Micropore particle technology

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Micropore particle technology consists of fine, highly porous particles that remove fluid by a combination of capillary action and evaporation.[1][2] Currently, they are mainly used in wound healing, where they absorb wound exudate into their micropore structure. Here capillary flow transports the exudate away from the wound surface towards the upper surface of the MPPT layer, where a highly expanded surface area facilitates effective evaporation. The MPPT essentially acts as small micro-pumps, which, due to their small size, are able to access all crevices in the wound surface.[3]

The micro-pumping action of the particles appears to disrupt the weaponry used by bacteria and fungi against the immune system. First, the toxins and enzymes released by bacteria and fungi against the immune cells are removed, whereby the immune cells regain their function. Second, the micropumping action creates holes in the surface of biofilm. Biofilm acts as a shield that bacteria and fungi secrete to protect themselves against the immune cells. By creating holes in this shield, the immune cells become able to enter the biofilm layer and selectively remove bacteria and fungi that they do not want to be present. The result is that the immune system is able to remove an infection in a wound or on the skin. MPPT, therefore, functions as passive immunotherapy. It has no antibacterial effects, but it can remove antibiotic-resistant infections and it will not contribute to the creation of new antimicrobial resistance.[3]

Effects of MPPT on wound healing[edit]

MPPT has been evaluated in a preclincial wound healing model [4] and in a 266 patient comparative clinical study, which included a wide range of wound types[5]. The study found that MPPT reduced the time to achieving an infection-free and healing wound by 60% compared to a topical antibiotic (genamicin) and to the antiseptic iodine. MPPT also reduced the number of hospitalisation days by 31% compared to the antibiotic.

At Bristol University Hospital, MPPT was evaluated for use on wounds. The study included nine dehisced surgical wounds and one category 4 pressure ulcer. Standard-of-care for these types of wounds are one week with UrgoClean followed by 2 or more weeks with Negative Pressure Wound Therapy (NPWT). Wounds receiving MPPT were able to achieve the same stage of wound healing in 4-5 days as would have required 3 or more weeks with standard-of-care, thus offering savings of 67%. All wounds receiving MPPT closed.[6]

MPPT has also been used on diabetic foot ulcers and venous leg ulcers, including ulcers that were chronic and non-healing and in all cases it has been able to promote healing. MPPT has also been used on pressure ulcers, including chronic non-healing ulcers and was in a similar manner able to promote healing.[7]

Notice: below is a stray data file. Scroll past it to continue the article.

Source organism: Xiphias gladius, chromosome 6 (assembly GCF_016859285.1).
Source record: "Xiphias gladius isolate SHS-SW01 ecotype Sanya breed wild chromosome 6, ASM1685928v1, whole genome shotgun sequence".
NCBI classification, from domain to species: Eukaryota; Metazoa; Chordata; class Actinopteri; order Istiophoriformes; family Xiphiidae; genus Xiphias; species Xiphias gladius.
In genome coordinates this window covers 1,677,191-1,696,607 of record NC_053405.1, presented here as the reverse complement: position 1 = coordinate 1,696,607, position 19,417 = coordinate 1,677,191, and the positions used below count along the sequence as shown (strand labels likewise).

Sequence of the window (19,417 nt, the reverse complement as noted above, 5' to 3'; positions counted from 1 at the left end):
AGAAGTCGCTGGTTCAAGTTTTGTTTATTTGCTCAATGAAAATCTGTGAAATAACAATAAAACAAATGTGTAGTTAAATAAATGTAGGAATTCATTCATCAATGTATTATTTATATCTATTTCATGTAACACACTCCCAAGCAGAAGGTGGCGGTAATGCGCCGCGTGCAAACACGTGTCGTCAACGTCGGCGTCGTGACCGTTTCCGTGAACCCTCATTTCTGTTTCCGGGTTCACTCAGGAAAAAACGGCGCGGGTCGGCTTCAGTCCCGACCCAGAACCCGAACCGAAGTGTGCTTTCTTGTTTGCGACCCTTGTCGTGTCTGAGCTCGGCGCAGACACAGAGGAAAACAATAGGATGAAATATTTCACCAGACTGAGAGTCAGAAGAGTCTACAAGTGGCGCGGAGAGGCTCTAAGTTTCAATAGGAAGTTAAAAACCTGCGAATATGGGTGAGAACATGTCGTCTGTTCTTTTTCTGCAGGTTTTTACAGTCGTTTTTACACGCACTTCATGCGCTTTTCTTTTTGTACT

A poster was recently presented by the Birmingham University Hospitals at the British Association of Dermatologists, which showed that MPPT was able to assist the healing of 3 chronic, stable pyoderma gangrenosum ulcers[8]. In one patient, it was possible to reduce the dose of immunosuppressant. These findings extend the use of MPPT into dermatology and positive effects have been observed in hidradenitis suppurativa.

The MPPT technology has been approved in the EU as a "treatment for wounds" and is currently the only wound product with this approval. Other medical devices for wounds are approved to have a certain effect on the wound, e.g. add moisture or remove wound exudate, but they are not recognised as treatments.[9]

References[edit]

  1. ^ Ryan, E. (2017-07-02). "The use of a micropore particle technology in the treatment of acute wounds". Journal of Wound Care. US: National Center for Biotechnology Information, U.S. National Library of Medicine. 26 (7): 404–413. doi:10.12968/jowc.2017.26.7.404. PMID 28704154.
  2. ^ Ryan, E. (2017). "The use of a micropore particle technology in the treatment of acute wounds". Journal of Wound Care. ResearchGate. 26 (7): 404–413. doi:10.12968/jowc.2017.26.7.404. PMID 28704154. Retrieved 2019-02-08.
  3. ^ a b Sams-Dodd J, Sams-Dodd F (November 2018). "Time to Abandon Antimicrobial Approaches in Wound Healing: A Paradigm Shift". Wounds. 30 (11): 345–352. PMID 30418163.
  4. ^ Bilyayeva, O; Neshta, VV; Golub, A; Sams-Dodd, F (2014). "Effects of SertaSil on wound healing in the rat". Journal of Wound Care. 23 (8): 410, 412–414, 415–416. doi:10.12968/jowc.2014.23.8.410. PMID 25139599.
  5. ^ Bilyayeva, OO; Neshta, VV; Golub, AA; Sams-Dodd, F (2017). "Comparative Clinical Study of the Wound Healing Effects of a Novel Micropore Particle Technology: Effects on Wounds, Venous Leg Ulcers, and Diabetic Foot Ulcers". Wounds: A Compendium of Clinical Research and Practice. 29 (8): 1–9. ISSN 1943-2704. PMID 28570251.
  6. ^ Ryan, E (2017). "The use of a micropore particle technology in the treatment of acute wounds". Journal of Wound Care. 26 (7): 404–413. doi:10.12968/jowc.2017.26.7.404. ISSN 0969-0700. PMID 28704154.
  7. ^ Sams-Dodd, Jeanette; Sams-Dodd, Frank (2018). "Time to Abandon Antimicrobial Approaches in Wound Healing: A Paradigm Shift". Wounds. 30 (11): 345–352. PMID 30418163.
  8. ^ British Association of Dermatology, Annual meeting, Edinburgh July 3-5, 2018., Abstract BI22.
  9. ^ "News – Willingsford Healthcare". Retrieved 2019-01-22.